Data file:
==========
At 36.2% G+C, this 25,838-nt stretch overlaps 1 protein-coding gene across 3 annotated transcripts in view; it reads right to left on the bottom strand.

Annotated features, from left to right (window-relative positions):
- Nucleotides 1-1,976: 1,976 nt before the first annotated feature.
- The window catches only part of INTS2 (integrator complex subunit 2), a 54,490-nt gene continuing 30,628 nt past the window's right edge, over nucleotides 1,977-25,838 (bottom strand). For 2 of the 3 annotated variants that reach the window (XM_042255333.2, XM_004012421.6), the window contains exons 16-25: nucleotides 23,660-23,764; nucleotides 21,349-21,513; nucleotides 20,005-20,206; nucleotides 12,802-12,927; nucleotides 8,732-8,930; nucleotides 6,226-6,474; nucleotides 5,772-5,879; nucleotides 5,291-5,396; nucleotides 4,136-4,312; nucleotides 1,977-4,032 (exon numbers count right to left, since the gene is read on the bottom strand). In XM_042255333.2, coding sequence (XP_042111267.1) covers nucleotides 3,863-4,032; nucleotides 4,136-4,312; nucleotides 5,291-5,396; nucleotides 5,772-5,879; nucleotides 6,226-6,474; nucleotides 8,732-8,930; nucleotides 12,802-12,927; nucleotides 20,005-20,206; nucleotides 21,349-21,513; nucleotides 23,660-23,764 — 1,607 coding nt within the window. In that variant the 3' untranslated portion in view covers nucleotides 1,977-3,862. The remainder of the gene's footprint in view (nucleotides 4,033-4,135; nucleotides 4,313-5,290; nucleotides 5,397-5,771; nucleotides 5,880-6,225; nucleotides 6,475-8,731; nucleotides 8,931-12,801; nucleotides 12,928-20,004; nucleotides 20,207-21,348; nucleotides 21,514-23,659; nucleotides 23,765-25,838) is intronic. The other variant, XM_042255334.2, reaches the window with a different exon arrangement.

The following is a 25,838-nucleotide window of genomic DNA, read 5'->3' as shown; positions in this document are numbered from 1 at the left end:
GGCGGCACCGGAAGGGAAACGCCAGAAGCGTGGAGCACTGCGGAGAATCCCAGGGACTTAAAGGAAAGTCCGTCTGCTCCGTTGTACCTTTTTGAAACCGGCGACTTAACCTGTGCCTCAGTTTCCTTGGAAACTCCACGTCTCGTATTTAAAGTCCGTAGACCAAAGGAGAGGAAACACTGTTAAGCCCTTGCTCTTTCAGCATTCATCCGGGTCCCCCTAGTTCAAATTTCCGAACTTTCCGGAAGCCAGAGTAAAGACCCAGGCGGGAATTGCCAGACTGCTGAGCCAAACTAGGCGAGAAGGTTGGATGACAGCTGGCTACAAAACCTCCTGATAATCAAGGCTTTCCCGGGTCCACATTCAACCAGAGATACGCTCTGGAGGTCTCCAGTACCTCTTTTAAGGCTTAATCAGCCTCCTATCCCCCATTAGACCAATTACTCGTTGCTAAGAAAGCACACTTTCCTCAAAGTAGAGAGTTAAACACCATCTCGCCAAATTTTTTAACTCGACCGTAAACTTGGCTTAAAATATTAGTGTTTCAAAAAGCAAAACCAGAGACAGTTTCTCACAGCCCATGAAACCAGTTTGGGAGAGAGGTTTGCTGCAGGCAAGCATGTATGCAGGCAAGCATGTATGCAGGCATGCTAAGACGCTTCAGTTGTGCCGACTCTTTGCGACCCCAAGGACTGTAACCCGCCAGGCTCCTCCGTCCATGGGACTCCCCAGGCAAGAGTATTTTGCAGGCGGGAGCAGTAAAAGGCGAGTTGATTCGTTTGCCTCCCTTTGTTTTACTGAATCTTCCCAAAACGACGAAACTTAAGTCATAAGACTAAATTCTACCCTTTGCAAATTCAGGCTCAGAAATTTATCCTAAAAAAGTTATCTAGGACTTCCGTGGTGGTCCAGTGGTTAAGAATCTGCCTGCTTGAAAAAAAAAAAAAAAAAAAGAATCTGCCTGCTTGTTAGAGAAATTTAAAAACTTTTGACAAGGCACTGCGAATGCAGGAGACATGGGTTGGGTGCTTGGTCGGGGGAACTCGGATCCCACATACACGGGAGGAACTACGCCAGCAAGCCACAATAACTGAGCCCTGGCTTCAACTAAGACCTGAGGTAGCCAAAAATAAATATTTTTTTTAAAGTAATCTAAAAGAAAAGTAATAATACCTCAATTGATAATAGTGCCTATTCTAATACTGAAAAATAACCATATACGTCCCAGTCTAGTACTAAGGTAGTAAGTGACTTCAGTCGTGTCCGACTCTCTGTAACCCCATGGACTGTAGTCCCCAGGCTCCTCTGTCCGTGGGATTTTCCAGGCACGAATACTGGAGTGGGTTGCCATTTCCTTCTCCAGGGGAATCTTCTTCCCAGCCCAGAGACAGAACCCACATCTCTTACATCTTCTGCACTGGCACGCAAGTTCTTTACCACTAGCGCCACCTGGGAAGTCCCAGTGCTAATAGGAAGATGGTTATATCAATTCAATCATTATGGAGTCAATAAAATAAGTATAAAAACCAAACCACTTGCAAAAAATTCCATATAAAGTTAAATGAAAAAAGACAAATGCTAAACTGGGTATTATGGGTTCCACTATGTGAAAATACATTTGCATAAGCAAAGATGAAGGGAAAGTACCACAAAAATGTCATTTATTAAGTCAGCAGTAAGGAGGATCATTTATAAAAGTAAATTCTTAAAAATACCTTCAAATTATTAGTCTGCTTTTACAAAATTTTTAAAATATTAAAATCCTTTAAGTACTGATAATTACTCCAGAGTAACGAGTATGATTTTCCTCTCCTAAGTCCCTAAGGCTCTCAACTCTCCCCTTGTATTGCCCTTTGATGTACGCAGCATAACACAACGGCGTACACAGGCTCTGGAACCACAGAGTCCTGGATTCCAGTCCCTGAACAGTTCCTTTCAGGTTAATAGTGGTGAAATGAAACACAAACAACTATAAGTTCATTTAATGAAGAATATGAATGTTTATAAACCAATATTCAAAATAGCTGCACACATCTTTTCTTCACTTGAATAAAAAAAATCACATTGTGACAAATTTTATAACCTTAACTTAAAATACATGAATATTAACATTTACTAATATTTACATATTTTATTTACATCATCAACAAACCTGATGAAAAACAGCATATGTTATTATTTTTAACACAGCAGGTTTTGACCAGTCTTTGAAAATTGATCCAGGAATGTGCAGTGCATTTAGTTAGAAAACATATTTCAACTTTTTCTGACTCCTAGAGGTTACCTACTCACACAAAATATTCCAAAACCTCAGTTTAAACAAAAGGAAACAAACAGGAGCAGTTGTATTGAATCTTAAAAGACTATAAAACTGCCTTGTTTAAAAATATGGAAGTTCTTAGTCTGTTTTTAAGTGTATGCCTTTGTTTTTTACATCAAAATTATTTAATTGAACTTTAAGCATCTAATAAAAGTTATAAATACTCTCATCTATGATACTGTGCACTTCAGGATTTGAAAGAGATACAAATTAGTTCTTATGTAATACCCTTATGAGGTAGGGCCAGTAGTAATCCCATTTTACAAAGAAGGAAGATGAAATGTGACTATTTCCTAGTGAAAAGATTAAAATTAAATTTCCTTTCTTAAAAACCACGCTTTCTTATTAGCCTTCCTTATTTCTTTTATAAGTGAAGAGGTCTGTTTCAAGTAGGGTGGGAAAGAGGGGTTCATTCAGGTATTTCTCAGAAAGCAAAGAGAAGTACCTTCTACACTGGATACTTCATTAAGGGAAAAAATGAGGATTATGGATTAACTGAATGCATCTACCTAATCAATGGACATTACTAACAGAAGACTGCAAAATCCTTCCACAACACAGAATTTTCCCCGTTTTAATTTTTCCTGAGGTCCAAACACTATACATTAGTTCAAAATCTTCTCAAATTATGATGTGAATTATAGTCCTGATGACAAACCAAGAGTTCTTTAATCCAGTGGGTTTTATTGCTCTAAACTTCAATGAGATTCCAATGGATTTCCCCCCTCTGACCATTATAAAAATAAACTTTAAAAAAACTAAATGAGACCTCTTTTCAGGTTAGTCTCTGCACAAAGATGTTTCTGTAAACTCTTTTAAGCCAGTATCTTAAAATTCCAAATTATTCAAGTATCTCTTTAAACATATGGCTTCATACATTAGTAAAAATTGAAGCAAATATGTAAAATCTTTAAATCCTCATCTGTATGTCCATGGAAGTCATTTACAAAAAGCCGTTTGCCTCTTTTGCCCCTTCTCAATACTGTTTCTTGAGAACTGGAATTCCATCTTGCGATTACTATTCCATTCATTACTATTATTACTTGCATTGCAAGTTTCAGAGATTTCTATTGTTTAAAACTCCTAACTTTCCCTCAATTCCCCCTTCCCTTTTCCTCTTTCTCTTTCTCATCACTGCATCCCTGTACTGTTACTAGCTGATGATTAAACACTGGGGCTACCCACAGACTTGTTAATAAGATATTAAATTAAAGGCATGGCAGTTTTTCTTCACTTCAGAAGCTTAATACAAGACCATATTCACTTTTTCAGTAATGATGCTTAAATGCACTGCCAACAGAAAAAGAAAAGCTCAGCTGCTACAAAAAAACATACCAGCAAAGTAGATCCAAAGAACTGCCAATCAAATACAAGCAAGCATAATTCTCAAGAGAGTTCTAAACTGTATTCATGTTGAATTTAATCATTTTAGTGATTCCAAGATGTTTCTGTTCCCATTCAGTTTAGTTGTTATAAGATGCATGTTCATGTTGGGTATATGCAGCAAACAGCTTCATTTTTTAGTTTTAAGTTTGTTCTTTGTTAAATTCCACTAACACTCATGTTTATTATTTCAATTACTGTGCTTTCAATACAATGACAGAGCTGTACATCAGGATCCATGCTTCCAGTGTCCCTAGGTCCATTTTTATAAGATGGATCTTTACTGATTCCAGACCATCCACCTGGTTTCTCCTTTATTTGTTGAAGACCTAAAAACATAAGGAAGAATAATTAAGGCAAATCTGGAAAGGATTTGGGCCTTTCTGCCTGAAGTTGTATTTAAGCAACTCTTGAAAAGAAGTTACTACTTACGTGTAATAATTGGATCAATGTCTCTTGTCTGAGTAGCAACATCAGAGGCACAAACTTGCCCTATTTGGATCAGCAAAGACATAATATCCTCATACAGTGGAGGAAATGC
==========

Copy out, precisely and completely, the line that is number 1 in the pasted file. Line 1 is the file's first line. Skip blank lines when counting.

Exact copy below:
At 36.2% G+C, this 25,838-nt stretch overlaps 1 protein-coding gene across 3 annotated transcripts in view; it reads right to left on the bottom strand.